I’ve said it once before. God knows I never thought I’d have the occasion to say it twice, but only a romance novel can make the mail-order bride process sound enchanting.
1887 Debutante, Julia Crawford endures a lifetime of subtle ridicule as the plump, silly daughter of a premiere Boston family. Julia strikes out on her own to gain independence, traveling to the Midwest to marry an aging shopkeeper and care for his mother. Julia finds her new home rough and uncivilized after the sophistication of a big city, while closely held secrets threaten to ruin Julia’s one chance at love. Jake Shelling was sixteen and grew up quick when his parents died from influenza on the South Dakota prairie. Left with a half-cleared farm and two young sisters, he spent little time on his own needs . .till now. At thirty-five, he figured it was high time to have some sons and a mail order bride would suit him just fine. No expectations of love, just a helpmate from sturdy stock, ready for farm life. Will fate and chance play a trick on Julia and Jake?
This entire novel revolves around a case of mistaken identity. Well, make that two cases of mistaken identity. Julia arrives at the train station in South Dakota thinking she’s going to marry a 50-year-old shopkeeper, and Jake is expecting his Swedish mail-order bride. However, throw in a noisy train station and a priest, and Jake and Julia find themselves married to each other within about 5 minutes of her arrival in town. Although it’s pretty hard to believe that the priest wouldn’t annul their marriage after such an obvious mix-up, I’m sure as hell glad he didn’t. It lets us enjoy all of the fun consequences.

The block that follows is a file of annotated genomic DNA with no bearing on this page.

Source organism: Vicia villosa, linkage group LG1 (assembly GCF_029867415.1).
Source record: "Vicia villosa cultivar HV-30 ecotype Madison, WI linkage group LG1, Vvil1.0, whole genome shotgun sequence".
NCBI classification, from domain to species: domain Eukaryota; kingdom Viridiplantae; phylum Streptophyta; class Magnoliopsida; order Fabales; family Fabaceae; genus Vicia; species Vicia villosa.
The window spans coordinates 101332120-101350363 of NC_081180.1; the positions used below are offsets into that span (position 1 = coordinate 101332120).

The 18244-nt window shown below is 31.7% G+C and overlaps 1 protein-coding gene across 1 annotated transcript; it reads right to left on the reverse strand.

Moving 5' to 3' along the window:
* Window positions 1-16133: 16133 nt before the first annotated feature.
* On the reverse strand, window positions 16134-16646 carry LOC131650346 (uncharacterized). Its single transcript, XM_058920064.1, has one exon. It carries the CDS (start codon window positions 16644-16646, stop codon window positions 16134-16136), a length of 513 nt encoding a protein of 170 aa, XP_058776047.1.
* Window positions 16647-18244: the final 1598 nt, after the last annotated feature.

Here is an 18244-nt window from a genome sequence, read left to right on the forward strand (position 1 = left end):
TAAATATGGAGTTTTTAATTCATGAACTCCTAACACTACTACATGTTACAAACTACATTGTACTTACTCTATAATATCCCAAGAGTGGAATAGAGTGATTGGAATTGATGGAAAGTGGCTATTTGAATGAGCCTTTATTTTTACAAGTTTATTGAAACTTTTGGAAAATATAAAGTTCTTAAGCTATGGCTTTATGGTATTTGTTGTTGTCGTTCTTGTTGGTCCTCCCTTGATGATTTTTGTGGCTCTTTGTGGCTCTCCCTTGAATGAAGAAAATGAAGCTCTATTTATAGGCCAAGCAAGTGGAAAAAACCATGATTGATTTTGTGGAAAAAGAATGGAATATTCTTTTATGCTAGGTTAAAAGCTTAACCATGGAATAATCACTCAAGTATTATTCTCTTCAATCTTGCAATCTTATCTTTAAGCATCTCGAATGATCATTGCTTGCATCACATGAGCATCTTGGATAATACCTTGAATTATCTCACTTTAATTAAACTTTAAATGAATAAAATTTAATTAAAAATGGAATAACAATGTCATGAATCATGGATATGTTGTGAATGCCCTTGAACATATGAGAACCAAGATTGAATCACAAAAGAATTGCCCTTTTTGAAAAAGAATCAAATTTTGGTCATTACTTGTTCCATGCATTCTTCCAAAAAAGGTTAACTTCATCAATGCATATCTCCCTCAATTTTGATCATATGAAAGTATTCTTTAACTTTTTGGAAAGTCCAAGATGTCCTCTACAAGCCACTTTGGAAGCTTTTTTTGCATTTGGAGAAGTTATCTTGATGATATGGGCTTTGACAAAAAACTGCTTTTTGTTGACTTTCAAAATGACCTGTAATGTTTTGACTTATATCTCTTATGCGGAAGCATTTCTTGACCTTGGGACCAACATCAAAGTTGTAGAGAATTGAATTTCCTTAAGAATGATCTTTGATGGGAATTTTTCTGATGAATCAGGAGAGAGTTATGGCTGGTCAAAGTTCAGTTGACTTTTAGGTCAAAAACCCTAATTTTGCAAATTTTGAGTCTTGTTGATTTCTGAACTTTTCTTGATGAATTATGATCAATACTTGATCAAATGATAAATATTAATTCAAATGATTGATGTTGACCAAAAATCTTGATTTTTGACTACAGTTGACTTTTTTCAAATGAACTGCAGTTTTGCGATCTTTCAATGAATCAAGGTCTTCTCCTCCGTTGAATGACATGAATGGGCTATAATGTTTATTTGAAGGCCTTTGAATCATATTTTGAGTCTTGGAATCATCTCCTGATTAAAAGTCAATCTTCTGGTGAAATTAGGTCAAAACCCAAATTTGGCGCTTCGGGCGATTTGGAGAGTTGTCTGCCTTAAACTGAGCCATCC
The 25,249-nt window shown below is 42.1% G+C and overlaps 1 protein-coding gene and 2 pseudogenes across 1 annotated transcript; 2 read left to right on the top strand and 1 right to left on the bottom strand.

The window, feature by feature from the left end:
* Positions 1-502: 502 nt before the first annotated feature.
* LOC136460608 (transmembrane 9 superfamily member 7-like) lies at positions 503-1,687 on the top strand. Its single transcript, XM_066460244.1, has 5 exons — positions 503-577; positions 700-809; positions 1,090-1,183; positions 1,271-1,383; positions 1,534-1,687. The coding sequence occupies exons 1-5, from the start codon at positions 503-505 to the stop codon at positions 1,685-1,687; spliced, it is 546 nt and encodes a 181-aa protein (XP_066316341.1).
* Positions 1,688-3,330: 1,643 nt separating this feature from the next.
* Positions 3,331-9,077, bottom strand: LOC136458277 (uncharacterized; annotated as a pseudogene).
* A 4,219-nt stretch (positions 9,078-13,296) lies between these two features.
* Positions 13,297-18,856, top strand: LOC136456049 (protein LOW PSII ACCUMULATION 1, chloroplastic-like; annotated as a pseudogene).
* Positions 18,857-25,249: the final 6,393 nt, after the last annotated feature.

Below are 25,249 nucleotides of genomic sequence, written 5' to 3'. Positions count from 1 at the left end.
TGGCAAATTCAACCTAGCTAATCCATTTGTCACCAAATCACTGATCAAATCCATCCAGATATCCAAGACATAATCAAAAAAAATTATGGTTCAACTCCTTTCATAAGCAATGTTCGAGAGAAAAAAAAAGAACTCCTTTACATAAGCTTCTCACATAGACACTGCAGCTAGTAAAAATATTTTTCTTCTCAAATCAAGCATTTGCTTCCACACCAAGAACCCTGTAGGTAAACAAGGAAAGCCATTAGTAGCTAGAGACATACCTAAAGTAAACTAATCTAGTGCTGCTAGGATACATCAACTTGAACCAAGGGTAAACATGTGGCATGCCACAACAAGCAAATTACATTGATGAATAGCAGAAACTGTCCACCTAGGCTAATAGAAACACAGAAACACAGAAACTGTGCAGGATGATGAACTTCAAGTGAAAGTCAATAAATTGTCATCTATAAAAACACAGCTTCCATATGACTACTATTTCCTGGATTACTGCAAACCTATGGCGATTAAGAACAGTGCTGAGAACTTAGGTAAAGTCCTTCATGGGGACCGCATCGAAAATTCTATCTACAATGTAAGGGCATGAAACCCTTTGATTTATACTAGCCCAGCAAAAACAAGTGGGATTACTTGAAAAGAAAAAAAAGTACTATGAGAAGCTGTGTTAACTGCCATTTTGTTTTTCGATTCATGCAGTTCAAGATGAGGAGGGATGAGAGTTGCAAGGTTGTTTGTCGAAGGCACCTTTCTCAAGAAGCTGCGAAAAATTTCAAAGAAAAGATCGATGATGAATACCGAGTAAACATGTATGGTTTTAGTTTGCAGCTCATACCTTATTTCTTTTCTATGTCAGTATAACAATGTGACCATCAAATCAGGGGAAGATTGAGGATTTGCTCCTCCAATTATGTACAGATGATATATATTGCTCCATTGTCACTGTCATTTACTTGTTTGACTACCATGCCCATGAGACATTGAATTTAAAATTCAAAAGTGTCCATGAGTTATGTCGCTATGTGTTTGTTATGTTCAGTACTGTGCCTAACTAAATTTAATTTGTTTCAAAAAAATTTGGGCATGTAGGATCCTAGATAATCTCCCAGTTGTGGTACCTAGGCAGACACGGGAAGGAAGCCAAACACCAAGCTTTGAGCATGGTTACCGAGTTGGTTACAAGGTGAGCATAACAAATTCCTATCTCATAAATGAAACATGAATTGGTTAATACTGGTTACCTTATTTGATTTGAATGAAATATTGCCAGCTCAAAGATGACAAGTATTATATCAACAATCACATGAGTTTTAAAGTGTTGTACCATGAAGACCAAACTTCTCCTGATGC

What’s the Rush?
Jake was initially quite persistent to try to have the priest annul his marriage to Julia. After all, he was expecting a 6 foot Swedish woman who could cook for him; not the unskilled debutante he was left with. That being said, he quickly comes to view Julia as his, and refuses to let any man take her away from him. Julia was also a bit hesitant to stay married to this farmer, but after realizing she’s stuck in this situation, she’s determined to consummate their marriage as soon as possible so that her parents won’t be able to take her back to Boston. Let’s just say Jake doesn’t put up much of a fight on that account.
I must say that although I was happy to see Jake and Julia come together in the bedroom, I was rather disappointed that it happened so quickly. I was kind of hoping for a longer period of awkwardness, where they need to learn to love each other. Instead, they basically fall in love after their first romp in the sack. I was looking forward to them sharing longing looks, perhaps their hands would brush together a few times before they could no longer deny their sexual attraction to each other. Nope! They get it all over with on the first freakin’ day!
No Wonder She Ran Away
Alright, I need to have a serious convasation with this woman’s family. They are all ridiculously embarrassed by Julia, and not just because she ran off to the Midwest to marry someone she’d never met. She has a secret past of her own, and her family treats her like an acquaintance rather than a family member because of it. Don’t you worry girl, I’ve got your back! Sure, your sexy as all get out husband has your back too, but let me at ’em, let me at ’em!
This is the second audiobook I’ve listened to by narrator Meghan Kelly. I’ll say, she definitely does a good job with the female lead character, but the supplemental ones have some room for improvement. The other female characters all came out sounding extremely whiney. I mean, sure, her mother and sisters were pretty bitchy, but Jake’s sisters were supposed to be strong and supportive characters. Instead, they came out sounding like 13-year-old brats. The male voices are also too deep, which makes their rhetoric sound cheesy and forced.
*A copy of this audio book was provided by the narrator for an honest review*
Series: Crawford Family, book 1.
Should you read it? You’ll experience a wide range of emotions with this novel. It will make you laugh, utter a few “oh snaps”, and even a couple “ermahgerds”.
Smut Level: There aren’t really any descriptive sex scenes, but there are a few scandalous scenarios for a historical romance.